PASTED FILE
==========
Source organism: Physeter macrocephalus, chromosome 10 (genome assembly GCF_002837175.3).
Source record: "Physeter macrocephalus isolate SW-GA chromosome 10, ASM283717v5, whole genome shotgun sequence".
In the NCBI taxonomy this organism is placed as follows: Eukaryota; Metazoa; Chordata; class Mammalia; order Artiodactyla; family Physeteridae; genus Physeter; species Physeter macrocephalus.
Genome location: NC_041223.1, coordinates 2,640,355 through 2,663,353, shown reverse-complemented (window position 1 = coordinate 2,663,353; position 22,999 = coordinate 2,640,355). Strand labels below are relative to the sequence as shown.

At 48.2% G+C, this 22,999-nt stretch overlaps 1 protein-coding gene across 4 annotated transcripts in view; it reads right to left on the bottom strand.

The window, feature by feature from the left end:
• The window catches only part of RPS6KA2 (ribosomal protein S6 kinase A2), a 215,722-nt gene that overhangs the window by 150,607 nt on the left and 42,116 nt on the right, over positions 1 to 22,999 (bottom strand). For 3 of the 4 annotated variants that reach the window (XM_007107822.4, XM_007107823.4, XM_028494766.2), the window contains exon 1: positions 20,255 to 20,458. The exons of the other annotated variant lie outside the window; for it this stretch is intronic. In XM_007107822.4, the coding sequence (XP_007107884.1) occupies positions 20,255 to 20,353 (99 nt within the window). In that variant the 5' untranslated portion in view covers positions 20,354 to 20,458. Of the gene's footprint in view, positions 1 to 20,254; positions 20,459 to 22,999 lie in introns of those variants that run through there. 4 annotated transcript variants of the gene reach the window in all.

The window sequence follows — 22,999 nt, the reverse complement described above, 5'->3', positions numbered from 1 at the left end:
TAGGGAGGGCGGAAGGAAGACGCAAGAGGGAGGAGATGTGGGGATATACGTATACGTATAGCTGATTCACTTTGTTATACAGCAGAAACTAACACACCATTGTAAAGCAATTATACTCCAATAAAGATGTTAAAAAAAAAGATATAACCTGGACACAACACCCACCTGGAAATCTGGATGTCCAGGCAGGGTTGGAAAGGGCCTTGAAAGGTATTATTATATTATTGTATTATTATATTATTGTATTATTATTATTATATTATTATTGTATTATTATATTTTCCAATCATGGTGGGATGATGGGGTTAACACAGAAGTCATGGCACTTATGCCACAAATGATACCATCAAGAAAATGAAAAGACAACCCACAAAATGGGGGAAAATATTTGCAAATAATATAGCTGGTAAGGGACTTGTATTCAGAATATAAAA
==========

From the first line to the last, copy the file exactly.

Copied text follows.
Source organism: Physeter macrocephalus, chromosome 10 (genome assembly GCF_002837175.3).
Source record: "Physeter macrocephalus isolate SW-GA chromosome 10, ASM283717v5, whole genome shotgun sequence".
In the NCBI taxonomy this organism is placed as follows: Eukaryota; Metazoa; Chordata; class Mammalia; order Artiodactyla; family Physeteridae; genus Physeter; species Physeter macrocephalus.
Genome location: NC_041223.1, coordinates 2,640,355 through 2,663,353, shown reverse-complemented (window position 1 = coordinate 2,663,353; position 22,999 = coordinate 2,640,355). Strand labels below are relative to the sequence as shown.

At 48.2% G+C, this 22,999-nt stretch overlaps 1 protein-coding gene across 4 annotated transcripts in view; it reads right to left on the bottom strand.

The window, feature by feature from the left end:
• The window catches only part of RPS6KA2 (ribosomal protein S6 kinase A2), a 215,722-nt gene that overhangs the window by 150,607 nt on the left and 42,116 nt on the right, over positions 1 to 22,999 (bottom strand). For 3 of the 4 annotated variants that reach the window (XM_007107822.4, XM_007107823.4, XM_028494766.2), the window contains exon 1: positions 20,255 to 20,458. The exons of the other annotated variant lie outside the window; for it this stretch is intronic. In XM_007107822.4, the coding sequence (XP_007107884.1) occupies positions 20,255 to 20,353 (99 nt within the window). In that variant the 5' untranslated portion in view covers positions 20,354 to 20,458. Of the gene's footprint in view, positions 1 to 20,254; positions 20,459 to 22,999 lie in introns of those variants that run through there. 4 annotated transcript variants of the gene reach the window in all.

The window sequence follows — 22,999 nt, the reverse complement described above, 5'->3', positions numbered from 1 at the left end:
TAGGGAGGGCGGAAGGAAGACGCAAGAGGGAGGAGATGTGGGGATATACGTATACGTATAGCTGATTCACTTTGTTATACAGCAGAAACTAACACACCATTGTAAAGCAATTATACTCCAATAAAGATGTTAAAAAAAAAGATATAACCTGGACACAACACCCACCTGGAAATCTGGATGTCCAGGCAGGGTTGGAAAGGGCCTTGAAAGGTATTATTATATTATTGTATTATTATATTATTGTATTATTATTATTATATTATTATTGTATTATTATATTTTCCAATCATGGTGGGATGATGGGGTTAACACAGAAGTCATGGCACTTATGCCACAAATGATACCATCAAGAAAATGAAAAGACAACCCACAAAATGGGGGAAAATATTTGCAAATAATATAGCTGGTAAGGGACTTGTATTCAGAATATAAAA